For the first time in 12 years, motorcycling fatalities in the United States declined in 2009. While the reasons for the decline are not known, worsening economic conditions causing fewer new riders, fewer miles ridden, and casual riders selling their motorcycles have been cited as possible supporting factors.
Yet, while the drop in deaths of approximately 10 percent is certainly a step in the right direction, many experts felt that the numbers had nowhere to go but down after a particularly steep 5-year climb. In 2009, 4,462 motorcycle riders lost their lives in crashes.
According to the National Transportation Safety Board (NTSB), this is still far too many fatalities. Their solution? – nation-wide helmet laws.
The Drive for Helmet Laws
In November, the NTSB challenged resistance in a number of state capitols by announcing their stance that states should require all motorcycle riders to wear federally approved helmets.
But why such a push after a year in which fatalities actually declined? The Governors Highway Safety Association (“GHSA”) warns against predicting a steady decline based on only one year of data. “We will need to see three to five years of decline before we are ready to say that a positive trend has developed,” said GHSA Chairman Vernon Betkey.
A GHSA report released in early 2010 points out that motorcycle fatalities have significantly decreased in the past but then rose again. And, historically the numbers are still at a peak: the National Highway Traffic Safety Administration reports that 2,294 motorcyclists were killed in 1998, compared to 5,290 in 2008.
The NTSB believes that now is a critical time to strike in order to reduce fatalities even further. “Too many lives are lost in motorcycle accidents,” said Christopher A. Hart, NTSB vice chairman. “It’s a public health issue.”
Indeed, the most recent data (from 2008) show that 65 percent of riders killed in motorcycle accidents were not wearing helmets. Helmets hold a prominent place on the NTSB’s “most-wanted list” of safety improvements that they believe can reduce preventable deaths on the highways.
Although the NTSB’s “most-wanted list” gives it a powerful pulpit, the organization does not have the power to actually regulate helmet requirements. This responsibility falls on Congress, federal agencies and state legislatures.
Some jurisdictions are already ahead of the curve: 20 states (including Missouri) and the District of Columbia require all motorcycle riders and passengers to wear a helmet. In 27 states, certain riders are required to wear a helmet (usually those under a certain age, passengers, or those who are not covered by a health insurance policy, depending upon the state).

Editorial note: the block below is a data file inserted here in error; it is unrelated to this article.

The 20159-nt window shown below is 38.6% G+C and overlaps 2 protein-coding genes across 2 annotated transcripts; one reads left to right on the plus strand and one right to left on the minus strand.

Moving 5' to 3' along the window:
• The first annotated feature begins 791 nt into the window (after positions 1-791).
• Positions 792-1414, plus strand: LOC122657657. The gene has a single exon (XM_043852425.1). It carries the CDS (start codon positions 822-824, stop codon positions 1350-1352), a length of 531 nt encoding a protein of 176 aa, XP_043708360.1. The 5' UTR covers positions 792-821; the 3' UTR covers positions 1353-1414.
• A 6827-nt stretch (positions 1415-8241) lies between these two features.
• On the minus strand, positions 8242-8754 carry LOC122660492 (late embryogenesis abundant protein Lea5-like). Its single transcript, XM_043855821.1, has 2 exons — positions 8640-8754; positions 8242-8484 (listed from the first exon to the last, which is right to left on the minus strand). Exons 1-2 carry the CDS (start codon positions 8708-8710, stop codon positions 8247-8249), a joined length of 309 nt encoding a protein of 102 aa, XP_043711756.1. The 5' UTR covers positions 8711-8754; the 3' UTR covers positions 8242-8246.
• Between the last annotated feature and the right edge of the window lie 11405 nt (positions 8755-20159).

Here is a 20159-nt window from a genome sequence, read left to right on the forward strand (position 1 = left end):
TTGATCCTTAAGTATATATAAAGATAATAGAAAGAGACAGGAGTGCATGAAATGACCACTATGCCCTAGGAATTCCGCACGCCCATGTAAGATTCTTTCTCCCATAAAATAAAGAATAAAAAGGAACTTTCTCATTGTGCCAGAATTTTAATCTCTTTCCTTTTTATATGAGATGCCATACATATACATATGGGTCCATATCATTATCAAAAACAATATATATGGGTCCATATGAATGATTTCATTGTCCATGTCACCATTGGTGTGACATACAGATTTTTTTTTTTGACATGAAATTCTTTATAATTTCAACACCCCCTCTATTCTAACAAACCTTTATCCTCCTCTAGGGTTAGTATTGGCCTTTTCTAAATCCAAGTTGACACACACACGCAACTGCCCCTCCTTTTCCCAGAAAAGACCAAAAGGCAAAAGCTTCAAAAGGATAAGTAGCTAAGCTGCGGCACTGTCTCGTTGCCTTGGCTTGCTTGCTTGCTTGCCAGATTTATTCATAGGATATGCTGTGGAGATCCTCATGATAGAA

Kansas, for example, only prohibits motorcyclists 17 years old and younger from riding without a helmet. Just 3 states (Illinois, Iowa, and New Hampshire) have no motorcycle helmet laws. Since 1976, many states have actually scaled back on their helmet requirements.
When it comes to helmet laws, federal action seems unlikely. In 1967, Congress threatened to withhold federal highway funding from states that failed to enact universal motorcycle helmet requirements. But, motorcyclists have long been a free-spirited breed. After 9 years of intense lobbying by motorcycle groups, Congress gave up on the requirement. Anti-helmet law advocates still appear to have a good deal of influence in Washington: in 2005, Congress prohibited states from using federal money to promote helmet use.
The Future of Helmet Laws
Will the NTSB get its wish for more sweeping motorcycle helmet requirements? For the time being, a broad initiative seems unlikely. Motorcycling groups touting freedom of choice when it comes to helmets hold a great deal of political sway.
At the same time, many states have already taken steps to ensure certain at-risk riders are protected by helmets, particularly those who are inexperienced or who cannot show proof of completing a motorcycle training and safety course.
Others, like Florida and Kentucky, ensure that cyclists’ free-choice does not equal taxpayers dollars spent on preventable medical treatment by requiring riders who cannot prove they are covered by a medical insurance policy to wear helmets.
Small steps toward more restrictive motorcycle safety laws seem to be the trend, rather than the broad helmet requirements promoted by the NTSB. Although the future of helmet laws is uncertain, hopefully 2009’s decline in motorcycle fatalities will nonetheless grow into a long-term trend.